Mozart's flute quartets could stand alone as a prime example for the significant influence that publishers exerted over a composer's work. The Quartet K. 285 underwent key changes and movement substitutions under K. 285a, and additional key changes and perhaps author changes under K. 285b (the actual composer of these two movements is the subject of much debate). The version Mozart submitted for his actual commission contains one of his most sublime compositions for the flute -- the Adagio second movement of K. 285.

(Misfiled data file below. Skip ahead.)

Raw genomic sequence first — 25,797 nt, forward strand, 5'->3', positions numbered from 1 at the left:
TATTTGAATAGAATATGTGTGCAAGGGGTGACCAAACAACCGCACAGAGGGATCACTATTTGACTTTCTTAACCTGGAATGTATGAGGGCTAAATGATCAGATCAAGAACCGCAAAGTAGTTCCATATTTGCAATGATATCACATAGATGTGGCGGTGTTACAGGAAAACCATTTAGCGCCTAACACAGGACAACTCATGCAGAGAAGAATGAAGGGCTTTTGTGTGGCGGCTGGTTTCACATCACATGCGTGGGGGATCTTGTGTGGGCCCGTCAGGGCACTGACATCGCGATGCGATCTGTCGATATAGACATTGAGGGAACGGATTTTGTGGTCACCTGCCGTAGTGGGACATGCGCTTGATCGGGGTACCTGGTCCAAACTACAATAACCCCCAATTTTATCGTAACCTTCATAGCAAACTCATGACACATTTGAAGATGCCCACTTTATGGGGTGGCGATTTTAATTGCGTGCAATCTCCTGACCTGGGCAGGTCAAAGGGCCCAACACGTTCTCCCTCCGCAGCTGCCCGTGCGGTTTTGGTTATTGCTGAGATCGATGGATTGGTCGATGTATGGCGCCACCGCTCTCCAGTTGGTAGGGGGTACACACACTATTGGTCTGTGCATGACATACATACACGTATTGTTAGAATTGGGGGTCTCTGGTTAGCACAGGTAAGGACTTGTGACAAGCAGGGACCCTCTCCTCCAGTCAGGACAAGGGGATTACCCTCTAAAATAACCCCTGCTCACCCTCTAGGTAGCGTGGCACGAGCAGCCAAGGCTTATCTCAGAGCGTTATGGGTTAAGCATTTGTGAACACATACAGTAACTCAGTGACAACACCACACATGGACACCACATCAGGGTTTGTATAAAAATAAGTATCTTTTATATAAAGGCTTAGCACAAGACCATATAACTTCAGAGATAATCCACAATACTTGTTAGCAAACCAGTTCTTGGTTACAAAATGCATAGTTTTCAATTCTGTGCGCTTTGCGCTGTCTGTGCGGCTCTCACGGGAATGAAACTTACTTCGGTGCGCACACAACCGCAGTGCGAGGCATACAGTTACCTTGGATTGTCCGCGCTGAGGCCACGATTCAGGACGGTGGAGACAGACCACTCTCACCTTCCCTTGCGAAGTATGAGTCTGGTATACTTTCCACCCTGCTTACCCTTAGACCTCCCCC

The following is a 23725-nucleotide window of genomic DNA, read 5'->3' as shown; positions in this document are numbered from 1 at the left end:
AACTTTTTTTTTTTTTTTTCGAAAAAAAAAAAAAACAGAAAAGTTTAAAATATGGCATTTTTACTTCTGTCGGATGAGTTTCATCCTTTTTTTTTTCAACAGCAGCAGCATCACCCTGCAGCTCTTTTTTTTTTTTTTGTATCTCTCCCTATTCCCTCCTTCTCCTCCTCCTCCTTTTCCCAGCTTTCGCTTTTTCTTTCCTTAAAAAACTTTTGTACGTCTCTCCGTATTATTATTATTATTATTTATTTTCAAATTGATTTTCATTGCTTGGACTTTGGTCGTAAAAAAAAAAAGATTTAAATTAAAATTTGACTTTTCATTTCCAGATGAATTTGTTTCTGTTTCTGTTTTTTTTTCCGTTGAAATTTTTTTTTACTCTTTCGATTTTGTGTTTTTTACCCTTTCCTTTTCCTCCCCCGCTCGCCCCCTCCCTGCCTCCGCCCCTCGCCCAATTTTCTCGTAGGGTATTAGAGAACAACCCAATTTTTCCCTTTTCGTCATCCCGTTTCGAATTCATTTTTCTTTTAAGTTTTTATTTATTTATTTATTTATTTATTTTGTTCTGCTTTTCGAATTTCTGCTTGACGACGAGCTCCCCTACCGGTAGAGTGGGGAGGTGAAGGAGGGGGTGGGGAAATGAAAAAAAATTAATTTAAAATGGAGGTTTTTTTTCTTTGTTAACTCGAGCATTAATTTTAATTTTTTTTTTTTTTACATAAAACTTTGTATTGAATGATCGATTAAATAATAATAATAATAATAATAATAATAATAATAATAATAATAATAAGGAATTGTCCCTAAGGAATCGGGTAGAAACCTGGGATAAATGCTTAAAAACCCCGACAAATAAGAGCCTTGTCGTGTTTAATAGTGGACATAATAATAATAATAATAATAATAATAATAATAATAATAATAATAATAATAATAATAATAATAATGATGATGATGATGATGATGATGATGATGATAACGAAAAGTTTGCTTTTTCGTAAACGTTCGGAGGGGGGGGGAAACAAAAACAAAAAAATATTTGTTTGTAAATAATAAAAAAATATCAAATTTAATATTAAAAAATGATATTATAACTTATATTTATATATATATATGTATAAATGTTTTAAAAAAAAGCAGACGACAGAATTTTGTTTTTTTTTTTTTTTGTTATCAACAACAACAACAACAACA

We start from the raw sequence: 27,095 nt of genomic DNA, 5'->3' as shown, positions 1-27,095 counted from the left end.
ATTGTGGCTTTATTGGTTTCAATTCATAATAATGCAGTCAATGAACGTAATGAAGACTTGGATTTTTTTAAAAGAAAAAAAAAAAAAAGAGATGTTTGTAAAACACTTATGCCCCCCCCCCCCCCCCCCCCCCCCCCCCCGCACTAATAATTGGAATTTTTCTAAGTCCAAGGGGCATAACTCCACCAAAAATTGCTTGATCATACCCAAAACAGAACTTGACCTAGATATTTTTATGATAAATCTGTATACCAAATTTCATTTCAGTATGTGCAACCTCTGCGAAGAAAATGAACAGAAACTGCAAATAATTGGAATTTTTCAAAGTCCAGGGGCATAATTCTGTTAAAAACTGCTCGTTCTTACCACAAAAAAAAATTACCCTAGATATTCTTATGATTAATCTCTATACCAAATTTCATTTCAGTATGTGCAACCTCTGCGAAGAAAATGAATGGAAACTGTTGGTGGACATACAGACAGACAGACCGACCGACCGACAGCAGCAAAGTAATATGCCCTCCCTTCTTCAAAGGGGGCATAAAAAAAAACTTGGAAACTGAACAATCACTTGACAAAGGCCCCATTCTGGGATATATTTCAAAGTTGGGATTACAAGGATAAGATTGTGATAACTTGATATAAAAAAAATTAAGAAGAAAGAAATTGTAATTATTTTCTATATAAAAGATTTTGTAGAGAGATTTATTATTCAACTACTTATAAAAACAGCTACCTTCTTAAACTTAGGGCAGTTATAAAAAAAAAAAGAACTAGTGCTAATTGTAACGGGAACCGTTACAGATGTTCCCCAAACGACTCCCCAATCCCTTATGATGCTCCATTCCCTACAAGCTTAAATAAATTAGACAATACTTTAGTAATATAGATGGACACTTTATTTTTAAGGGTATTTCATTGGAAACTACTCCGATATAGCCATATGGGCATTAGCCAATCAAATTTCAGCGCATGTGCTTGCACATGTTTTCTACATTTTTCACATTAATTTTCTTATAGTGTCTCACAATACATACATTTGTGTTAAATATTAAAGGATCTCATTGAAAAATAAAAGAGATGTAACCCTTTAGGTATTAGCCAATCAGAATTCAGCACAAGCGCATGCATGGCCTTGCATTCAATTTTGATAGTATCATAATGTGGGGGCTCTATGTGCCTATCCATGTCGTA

Beethoven wrote infrequently for the flute as a solo or chamber instrument. The Op. 25 Serenade is his most significant contribution to this literature and comes from a time in his output when he was experimenting extensively with varying instrumental combinations. In it, he explores the flute's virtuosic and musical abilities equally. As in the Mozart quartets, the flute is the predominant carrier of the melody, although Beethoven allows for more interaction with the other instruments. Flutist Lisa Beznosiuk creates a lovely, warm sound on her period ebony flute. The period string instruments accompanying her do an adequate job, but Beznosiuk is clearly the star. Her performance seems equally at home in both virtuosic passages of K. 285 and Op. 25, as well as the more singing, operatic writing of K. 298.